This tutorial in the series on mechanical vibrations
is referred to as the ** maths tutorial**.

This series of tutorials on the subject of mechanical vibrations hinges on
solutions to a particular type of differential equation defined as
**ordinary,** **second order**, **
linear, homogeneous** or **non-homogeneous**. The
purpose of this tutorial is to explain the general method for these
solutions assuming a reasonable
knowledge of college level algebra and basic calculus.

**ordinary**means that all derivatives of the one dependent variable in the equation are with respect to the same independent variable (i.e. there are no partial derivatives)**second order**means that the highest derivative in the equation is of the second order**linear**means that the exponent of each term containing the dependent variable in the equation is one**homogeneous**equations of this type equal zero;**non-homgeneous**equations do not

In addition all terms in the equations considered have constant coefficients.

We use** y** to denote the dependent variable and**
x** the independent variable. Thus a solution
means finding a function **y = f(x)** that satisfies
the equation in question.

(In the vibration tutorials the dependent and independent variables are usually x (displacement) and t (time) respectively.)

We first consider a solution to the homogeneous equation which has the general form:

In many cases the starting point for solutions to differential equations is to find a function that could be the basis for a solution.

Replacing y and its derivatives in (1) above with expressions in
*e*^{rx} gives:

Because *e*^{rx} cannot equal zero this equation
reduces to: * a*r^{2}
+ *b*r + *c* = 0
known as the **characteristic
equation **for the original differential equation.

It can be shown that any linear combination of these solutions a
also a solution. Hence the **general solution**
can be expressed as:

A **particular solution** of the original equation
requires valid values of constants C1 and C2. These are found by setting **initial
conditions** for y and dy/dx when x = 0 and
substituting these values in equations (2a) and (2b) giving two
equations with two unknowns (C1 and C2).

At this point we must consider the solutions r_{1} and r_{2}
of the characteristic equation taking account of the value of the
term (b^{2} - 4ac) in the quadratic formula.

If (b^{2} - 4ac) > 0
then r_{1 }and r_{2} are **real numbers**
and the general solution can be obtained directly from equation (2)
above.

If (b^{2} - 4ac) < 0
then r_{1} and r_{2 }can be expressed as a pair of
complex conjugate numbers as follows:

Rearranging exponents of *e *in the RHS of this equation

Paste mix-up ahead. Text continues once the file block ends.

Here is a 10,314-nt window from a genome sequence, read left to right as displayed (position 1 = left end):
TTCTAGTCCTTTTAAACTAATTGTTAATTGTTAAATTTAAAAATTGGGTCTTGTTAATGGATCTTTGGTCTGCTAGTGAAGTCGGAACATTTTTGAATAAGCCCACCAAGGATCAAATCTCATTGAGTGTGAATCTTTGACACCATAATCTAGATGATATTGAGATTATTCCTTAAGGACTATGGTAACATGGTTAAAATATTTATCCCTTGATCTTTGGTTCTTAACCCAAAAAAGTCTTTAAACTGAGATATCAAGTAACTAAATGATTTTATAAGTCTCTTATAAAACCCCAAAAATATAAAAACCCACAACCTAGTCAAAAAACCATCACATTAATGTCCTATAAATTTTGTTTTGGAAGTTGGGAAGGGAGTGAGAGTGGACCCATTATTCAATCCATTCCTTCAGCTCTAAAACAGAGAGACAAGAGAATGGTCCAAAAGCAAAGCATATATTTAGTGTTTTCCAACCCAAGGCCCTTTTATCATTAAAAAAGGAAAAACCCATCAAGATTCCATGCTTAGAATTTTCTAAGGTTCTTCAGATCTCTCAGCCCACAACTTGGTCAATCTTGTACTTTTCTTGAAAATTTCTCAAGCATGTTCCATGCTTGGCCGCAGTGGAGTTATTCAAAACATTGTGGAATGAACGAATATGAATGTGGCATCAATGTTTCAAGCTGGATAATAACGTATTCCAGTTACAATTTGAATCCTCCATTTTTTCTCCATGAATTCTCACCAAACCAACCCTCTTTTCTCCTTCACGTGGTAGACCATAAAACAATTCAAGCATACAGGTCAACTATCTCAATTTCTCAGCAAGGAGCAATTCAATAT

and then using Euler's formula:

leads to a modified general solution to equation (1) above as follows:

Equation (4) has no terms in * i *making
it much easier to apply than equation (3) above.

Using the identity A.cos(θ) + B.sin(θ) = R.cos(θ - φ)
where R = √(A^{2} + B^{2}) and φ = tan^{-1}
(B /A) expresses equation (4) as:

y = R.e^{αx} cos(βx - φ) where
R = √(C_{1}^{2} + C_{2}^{2})
and φ = tan^{-1} (C_{2 }/ C_{1})
--------- (5)

Equation (5) will be found useful since it expresses y in terms only of cosine.

If (b^{2} - 4ac) = 0
then the characteristic equation has **repeated roots, r**,
but y = C*e*^{rx} is not a complete
general solution to equation (1) because two initial
conditions, and thus two constants, are required. However, it
can be shown that the following expression (known as **reduction of
order**) does provide a complete general solution for repeated roots:

y = C_{1}e^{rx} + C_{2}xe^{rx }
-------- (5)

In subsequent tutorials we use the general solutions above to solve the homogeneous equations of motion for free vibrating systems.

The **general solution** to this form of equation is:

**the ** **general**** solution for the
complementary homogeneous equation + the **
**particular**** solution for the non-homogeneous equation**

This is understood better by working through an example for the following non-homogeneous equation:

We use a cosine function f(x) = 2cos(3x) in our example because a function of this type arises in non-homogeneous equations of motion for forced vibrating systems.

Two trig functions whose first and second derivatives are one or other of these functions are an obvious guess. We propose the following solution:

If the RHS of equation (6) was an exponential
function e^{ax} a "guess" would be y_{p }= Ae^{ax}
and for a polynomial on the RHS a "guess" would be y_{p} =
Ax^{2} +Bx + C

What follows is called the **method of undetermined
coefficients** where we find coefficients A and B by
substituting y_{p}, y_{p}^{/} and y_{p}^{//
}in equation (6).

y_{p}^{/ }= - 3.A.sin(3x) + 3.B.cos(3x)

y_{p}^{// }= -9.A.cos(3x) - 9.B.sin(3x)

Substituting in equation (6) gives:

-9.A.cos(3x) - 9.B.sin(3x) -6.A.sin(3x) +6.B.cos(3x) -3. A.cos(3x) --3.B.sin(3x) = 2.cos(3x)

which gives ( - 12A + 6.B).cos(3x) + ( - 6.A - 12B).sin(3x) = 2.cos(3x)

equating coefficients for cos(3x) and sin(3x) on both sides of the equation gives:

( - 12A + 6.B) = 2 and ( - 6.A - 12B) = 0

The general solution y_{g} to the non-homogeneous
equation (6) is a combination of equation (7), the solution y_{c}
to the complementary homogeneous equation, and equation (8), the
particular solution y_{p} to equation (6) which gives:

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